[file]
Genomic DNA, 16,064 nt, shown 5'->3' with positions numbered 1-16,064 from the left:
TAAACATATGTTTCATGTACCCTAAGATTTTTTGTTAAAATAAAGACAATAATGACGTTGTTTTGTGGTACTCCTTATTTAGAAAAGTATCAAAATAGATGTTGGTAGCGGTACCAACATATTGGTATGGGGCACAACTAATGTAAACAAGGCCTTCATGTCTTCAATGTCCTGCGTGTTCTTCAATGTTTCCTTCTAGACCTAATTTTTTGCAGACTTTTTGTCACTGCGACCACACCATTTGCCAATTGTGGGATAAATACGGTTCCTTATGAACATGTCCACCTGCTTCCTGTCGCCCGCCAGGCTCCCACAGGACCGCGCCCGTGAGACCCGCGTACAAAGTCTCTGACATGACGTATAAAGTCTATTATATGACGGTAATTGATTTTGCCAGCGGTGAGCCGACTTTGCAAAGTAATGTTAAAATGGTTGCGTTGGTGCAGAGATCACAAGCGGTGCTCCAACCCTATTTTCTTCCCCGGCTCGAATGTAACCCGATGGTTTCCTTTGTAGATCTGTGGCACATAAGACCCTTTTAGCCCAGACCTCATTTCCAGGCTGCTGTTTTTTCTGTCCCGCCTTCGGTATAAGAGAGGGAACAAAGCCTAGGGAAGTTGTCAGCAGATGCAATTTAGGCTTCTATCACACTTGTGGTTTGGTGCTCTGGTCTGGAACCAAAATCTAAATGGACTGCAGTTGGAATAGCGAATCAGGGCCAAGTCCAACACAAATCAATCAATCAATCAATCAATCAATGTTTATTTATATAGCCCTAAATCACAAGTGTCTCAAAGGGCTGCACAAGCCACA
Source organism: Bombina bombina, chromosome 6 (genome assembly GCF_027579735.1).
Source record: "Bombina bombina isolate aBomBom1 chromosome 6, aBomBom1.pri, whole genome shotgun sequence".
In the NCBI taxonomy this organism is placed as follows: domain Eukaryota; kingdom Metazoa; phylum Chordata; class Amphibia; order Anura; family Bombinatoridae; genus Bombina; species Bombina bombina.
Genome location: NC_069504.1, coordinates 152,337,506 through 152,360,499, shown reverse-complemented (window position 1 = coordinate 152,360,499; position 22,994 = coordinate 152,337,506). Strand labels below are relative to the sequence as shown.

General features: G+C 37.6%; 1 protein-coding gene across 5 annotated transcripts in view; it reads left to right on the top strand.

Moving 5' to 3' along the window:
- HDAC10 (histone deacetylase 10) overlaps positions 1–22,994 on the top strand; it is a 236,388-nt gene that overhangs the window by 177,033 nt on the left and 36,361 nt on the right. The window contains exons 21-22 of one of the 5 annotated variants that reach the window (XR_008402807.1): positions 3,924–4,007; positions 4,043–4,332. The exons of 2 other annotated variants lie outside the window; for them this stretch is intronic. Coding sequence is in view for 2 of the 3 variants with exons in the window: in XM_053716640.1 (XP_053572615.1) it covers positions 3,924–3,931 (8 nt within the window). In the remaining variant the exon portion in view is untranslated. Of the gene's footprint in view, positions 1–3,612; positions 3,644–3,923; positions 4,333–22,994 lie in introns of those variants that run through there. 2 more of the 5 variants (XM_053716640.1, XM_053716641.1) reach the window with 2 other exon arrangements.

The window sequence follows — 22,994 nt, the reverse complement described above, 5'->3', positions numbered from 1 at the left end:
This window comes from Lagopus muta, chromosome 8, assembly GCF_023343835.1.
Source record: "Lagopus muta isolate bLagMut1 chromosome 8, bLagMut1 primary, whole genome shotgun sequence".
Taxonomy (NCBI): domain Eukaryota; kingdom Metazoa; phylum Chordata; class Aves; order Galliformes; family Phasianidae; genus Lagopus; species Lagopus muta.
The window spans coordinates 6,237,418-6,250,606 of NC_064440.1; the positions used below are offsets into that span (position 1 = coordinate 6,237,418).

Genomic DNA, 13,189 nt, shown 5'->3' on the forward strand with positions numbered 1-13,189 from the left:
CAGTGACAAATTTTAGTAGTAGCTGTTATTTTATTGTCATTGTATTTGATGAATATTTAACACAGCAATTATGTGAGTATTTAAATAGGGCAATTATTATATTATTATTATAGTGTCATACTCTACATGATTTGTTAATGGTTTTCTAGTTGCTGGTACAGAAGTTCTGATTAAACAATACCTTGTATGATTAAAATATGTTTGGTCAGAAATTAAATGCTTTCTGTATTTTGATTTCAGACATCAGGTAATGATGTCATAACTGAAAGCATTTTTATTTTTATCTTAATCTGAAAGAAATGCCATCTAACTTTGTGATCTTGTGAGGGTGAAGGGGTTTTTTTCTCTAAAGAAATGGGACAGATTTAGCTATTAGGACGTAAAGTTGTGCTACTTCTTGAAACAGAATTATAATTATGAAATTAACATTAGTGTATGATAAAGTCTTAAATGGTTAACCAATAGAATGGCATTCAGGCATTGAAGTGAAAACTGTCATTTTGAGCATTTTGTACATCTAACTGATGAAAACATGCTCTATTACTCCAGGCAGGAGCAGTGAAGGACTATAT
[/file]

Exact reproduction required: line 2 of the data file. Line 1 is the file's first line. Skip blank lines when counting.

TAAACATATGTTTCATGTACCCTAAGATTTTTTGTTAAAATAAAGACAATAATGACGTTGTTTTGTGGTACTCCTTATTTAGAAAAGTATCAAAATAGATGTTGGTAGCGGTACCAACATATTGGTATGGGGCACAACTAATGTAAACAAGGCCTTCATGTCTTCAATGTCCTGCGTGTTCTTCAATGTTTCCTTCTAGACCTAATTTTTTGCAGACTTTTTGTCACTGCGACCACACCATTTGCCAATTGTGGGATAAATACGGTTCCTTATGAACATGTCCACCTGCTTCCTGTCGCCCGCCAGGCTCCCACAGGACCGCGCCCGTGAGACCCGCGTACAAAGTCTCTGACATGACGTATAAAGTCTATTATATGACGGTAATTGATTTTGCCAGCGGTGAGCCGACTTTGCAAAGTAATGTTAAAATGGTTGCGTTGGTGCAGAGATCACAAGCGGTGCTCCAACCCTATTTTCTTCCCCGGCTCGAATGTAACCCGATGGTTTCCTTTGTAGATCTGTGGCACATAAGACCCTTTTAGCCCAGACCTCATTTCCAGGCTGCTGTTTTTTCTGTCCCGCCTTCGGTATAAGAGAGGGAACAAAGCCTAGGGAAGTTGTCAGCAGATGCAATTTAGGCTTCTATCACACTTGTGGTTTGGTGCTCTGGTCTGGAACCAAAATCTAAATGGACTGCAGTTGGAATAGCGAATCAGGGCCAAGTCCAACACAAATCAATCAATCAATCAATCAATCAATGTTTATTTATATAGCCCTAAATCACAAGTGTCTCAAAGGGCTGCACAAGCCACA